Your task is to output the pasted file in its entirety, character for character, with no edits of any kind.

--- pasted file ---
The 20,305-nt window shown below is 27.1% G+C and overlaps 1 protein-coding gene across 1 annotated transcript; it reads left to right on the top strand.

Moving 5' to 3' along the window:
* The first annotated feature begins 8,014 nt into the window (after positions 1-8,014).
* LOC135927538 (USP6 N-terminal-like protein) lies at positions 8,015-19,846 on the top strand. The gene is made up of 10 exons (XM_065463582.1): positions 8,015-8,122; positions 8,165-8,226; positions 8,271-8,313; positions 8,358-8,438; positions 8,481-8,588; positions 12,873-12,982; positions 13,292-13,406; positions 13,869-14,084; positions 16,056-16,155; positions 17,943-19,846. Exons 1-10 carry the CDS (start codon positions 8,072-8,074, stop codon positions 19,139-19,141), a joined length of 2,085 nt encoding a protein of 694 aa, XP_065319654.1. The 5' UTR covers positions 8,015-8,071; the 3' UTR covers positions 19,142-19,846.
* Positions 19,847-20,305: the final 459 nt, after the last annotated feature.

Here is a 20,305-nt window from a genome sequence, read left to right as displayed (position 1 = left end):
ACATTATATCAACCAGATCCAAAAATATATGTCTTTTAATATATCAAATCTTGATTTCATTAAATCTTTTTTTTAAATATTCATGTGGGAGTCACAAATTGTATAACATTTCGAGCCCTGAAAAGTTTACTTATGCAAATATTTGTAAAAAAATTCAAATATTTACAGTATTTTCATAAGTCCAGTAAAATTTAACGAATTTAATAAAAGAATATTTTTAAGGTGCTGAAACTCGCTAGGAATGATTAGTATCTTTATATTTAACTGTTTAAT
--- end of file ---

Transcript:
The 20,305-nt window shown below is 27.1% G+C and overlaps 1 protein-coding gene across 1 annotated transcript; it reads left to right on the top strand.

Moving 5' to 3' along the window:
* The first annotated feature begins 8,014 nt into the window (after positions 1-8,014).
* LOC135927538 (USP6 N-terminal-like protein) lies at positions 8,015-19,846 on the top strand. The gene is made up of 10 exons (XM_065463582.1): positions 8,015-8,122; positions 8,165-8,226; positions 8,271-8,313; positions 8,358-8,438; positions 8,481-8,588; positions 12,873-12,982; positions 13,292-13,406; positions 13,869-14,084; positions 16,056-16,155; positions 17,943-19,846. Exons 1-10 carry the CDS (start codon positions 8,072-8,074, stop codon positions 19,139-19,141), a joined length of 2,085 nt encoding a protein of 694 aa, XP_065319654.1. The 5' UTR covers positions 8,015-8,071; the 3' UTR covers positions 19,142-19,846.
* Positions 19,847-20,305: the final 459 nt, after the last annotated feature.

Here is a 20,305-nt window from a genome sequence, read left to right as displayed (position 1 = left end):
ACATTATATCAACCAGATCCAAAAATATATGTCTTTTAATATATCAAATCTTGATTTCATTAAATCTTTTTTTTAAATATTCATGTGGGAGTCACAAATTGTATAACATTTCGAGCCCTGAAAAGTTTACTTATGCAAATATTTGTAAAAAAATTCAAATATTTACAGTATTTTCATAAGTCCAGTAAAATTTAACGAATTTAATAAAAGAATATTTTTAAGGTGCTGAAACTCGCTAGGAATGATTAGTATCTTTATATTTAACTGTTTAAT